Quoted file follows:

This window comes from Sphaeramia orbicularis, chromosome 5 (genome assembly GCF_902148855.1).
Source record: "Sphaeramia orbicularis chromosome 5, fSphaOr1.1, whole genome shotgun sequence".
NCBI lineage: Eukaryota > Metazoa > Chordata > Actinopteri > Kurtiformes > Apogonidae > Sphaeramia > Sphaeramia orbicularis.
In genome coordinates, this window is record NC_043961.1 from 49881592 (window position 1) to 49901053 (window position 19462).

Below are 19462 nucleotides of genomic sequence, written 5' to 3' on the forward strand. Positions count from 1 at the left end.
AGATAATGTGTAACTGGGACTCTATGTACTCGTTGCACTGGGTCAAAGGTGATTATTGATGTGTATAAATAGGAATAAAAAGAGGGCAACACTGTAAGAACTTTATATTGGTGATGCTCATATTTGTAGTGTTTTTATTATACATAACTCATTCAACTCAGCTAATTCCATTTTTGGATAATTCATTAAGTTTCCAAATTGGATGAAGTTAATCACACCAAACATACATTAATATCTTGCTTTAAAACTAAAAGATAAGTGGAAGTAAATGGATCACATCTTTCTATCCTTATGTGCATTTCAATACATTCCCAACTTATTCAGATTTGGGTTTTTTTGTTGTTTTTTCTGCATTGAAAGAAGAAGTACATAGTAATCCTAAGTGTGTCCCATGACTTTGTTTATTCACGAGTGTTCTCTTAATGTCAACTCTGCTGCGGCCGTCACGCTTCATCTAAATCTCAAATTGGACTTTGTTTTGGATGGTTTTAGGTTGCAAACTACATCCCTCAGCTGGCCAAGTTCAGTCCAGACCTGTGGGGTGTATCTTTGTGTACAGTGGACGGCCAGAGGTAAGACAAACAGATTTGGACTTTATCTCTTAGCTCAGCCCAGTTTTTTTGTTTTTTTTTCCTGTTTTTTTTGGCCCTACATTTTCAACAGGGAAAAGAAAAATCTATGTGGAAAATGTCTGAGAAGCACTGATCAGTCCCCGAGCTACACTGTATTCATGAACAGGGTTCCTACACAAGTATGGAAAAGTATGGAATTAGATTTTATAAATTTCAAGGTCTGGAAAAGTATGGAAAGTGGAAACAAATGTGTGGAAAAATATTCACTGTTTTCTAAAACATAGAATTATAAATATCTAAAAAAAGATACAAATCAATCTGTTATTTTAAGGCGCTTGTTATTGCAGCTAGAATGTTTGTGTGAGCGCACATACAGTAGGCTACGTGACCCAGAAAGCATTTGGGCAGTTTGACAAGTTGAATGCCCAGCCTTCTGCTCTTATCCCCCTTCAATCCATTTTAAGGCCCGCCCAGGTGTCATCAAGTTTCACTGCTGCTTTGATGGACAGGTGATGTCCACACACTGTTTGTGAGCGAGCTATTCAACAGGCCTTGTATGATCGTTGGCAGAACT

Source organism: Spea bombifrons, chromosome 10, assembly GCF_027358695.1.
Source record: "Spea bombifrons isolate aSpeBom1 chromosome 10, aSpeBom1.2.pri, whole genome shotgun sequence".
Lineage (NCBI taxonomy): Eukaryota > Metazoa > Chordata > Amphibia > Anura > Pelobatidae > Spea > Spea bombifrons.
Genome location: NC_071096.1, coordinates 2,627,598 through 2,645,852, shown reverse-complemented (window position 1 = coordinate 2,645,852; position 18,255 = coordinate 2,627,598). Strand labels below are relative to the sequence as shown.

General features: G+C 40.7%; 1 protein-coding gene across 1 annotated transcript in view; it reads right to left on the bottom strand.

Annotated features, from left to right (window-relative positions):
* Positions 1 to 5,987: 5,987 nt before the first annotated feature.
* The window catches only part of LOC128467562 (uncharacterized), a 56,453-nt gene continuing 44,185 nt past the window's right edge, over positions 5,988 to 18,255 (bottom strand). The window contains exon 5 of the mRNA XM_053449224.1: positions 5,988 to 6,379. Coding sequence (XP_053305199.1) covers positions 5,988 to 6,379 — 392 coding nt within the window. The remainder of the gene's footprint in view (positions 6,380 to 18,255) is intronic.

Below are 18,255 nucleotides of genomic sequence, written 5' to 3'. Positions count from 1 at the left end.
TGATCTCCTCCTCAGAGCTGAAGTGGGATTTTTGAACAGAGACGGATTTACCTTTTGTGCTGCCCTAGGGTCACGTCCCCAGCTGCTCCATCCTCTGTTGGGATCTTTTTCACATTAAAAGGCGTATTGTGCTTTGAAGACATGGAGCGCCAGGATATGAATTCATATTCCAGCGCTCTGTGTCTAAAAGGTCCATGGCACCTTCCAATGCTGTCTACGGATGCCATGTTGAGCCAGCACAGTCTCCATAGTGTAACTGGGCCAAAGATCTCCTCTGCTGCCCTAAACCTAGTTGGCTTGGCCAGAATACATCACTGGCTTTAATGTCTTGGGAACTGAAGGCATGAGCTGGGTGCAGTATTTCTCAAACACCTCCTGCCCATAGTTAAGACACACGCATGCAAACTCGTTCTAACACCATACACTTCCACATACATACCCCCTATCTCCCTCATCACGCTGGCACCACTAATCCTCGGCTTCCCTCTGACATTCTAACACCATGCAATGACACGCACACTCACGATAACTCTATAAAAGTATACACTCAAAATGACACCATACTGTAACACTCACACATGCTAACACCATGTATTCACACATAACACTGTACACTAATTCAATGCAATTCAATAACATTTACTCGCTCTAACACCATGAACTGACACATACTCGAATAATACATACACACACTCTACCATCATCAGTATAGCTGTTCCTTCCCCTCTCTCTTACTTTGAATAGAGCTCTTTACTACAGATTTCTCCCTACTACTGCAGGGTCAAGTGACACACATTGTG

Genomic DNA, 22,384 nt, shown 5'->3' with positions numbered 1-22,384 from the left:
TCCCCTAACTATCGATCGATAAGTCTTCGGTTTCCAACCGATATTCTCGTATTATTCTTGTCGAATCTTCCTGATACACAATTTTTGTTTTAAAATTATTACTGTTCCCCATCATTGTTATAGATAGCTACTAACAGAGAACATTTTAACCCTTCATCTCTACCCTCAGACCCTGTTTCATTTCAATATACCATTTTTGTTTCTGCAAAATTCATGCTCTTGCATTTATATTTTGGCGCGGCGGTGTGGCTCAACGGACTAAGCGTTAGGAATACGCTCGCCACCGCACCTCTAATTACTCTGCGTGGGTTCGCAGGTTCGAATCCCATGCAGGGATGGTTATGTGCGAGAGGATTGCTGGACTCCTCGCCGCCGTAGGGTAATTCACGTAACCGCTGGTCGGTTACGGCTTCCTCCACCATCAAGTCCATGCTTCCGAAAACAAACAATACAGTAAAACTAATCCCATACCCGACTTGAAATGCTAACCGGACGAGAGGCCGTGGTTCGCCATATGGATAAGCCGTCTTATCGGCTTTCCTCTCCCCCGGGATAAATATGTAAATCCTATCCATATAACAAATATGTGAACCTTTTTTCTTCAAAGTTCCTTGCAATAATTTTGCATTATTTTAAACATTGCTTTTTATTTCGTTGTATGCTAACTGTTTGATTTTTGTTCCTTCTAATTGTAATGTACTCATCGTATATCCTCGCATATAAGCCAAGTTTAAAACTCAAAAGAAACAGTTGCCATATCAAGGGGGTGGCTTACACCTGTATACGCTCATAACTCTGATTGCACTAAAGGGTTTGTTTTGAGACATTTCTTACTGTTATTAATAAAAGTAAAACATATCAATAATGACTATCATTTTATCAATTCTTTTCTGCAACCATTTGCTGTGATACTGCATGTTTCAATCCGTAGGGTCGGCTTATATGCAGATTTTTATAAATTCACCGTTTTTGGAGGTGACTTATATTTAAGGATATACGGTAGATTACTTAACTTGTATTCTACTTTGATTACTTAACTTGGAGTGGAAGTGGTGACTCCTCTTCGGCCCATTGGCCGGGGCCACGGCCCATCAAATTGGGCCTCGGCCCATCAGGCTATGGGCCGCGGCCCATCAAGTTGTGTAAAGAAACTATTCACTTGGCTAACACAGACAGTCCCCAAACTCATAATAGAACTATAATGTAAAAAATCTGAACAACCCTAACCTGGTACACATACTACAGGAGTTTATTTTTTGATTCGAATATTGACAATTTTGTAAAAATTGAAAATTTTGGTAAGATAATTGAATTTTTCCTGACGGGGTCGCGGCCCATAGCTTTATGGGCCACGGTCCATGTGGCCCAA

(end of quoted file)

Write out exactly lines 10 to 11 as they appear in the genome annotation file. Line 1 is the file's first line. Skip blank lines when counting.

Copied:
Genome location: NC_071096.1, coordinates 2,627,598 through 2,645,852, shown reverse-complemented (window position 1 = coordinate 2,645,852; position 18,255 = coordinate 2,627,598). Strand labels below are relative to the sequence as shown.

General features: G+C 40.7%; 1 protein-coding gene across 1 annotated transcript in view; it reads right to left on the bottom strand.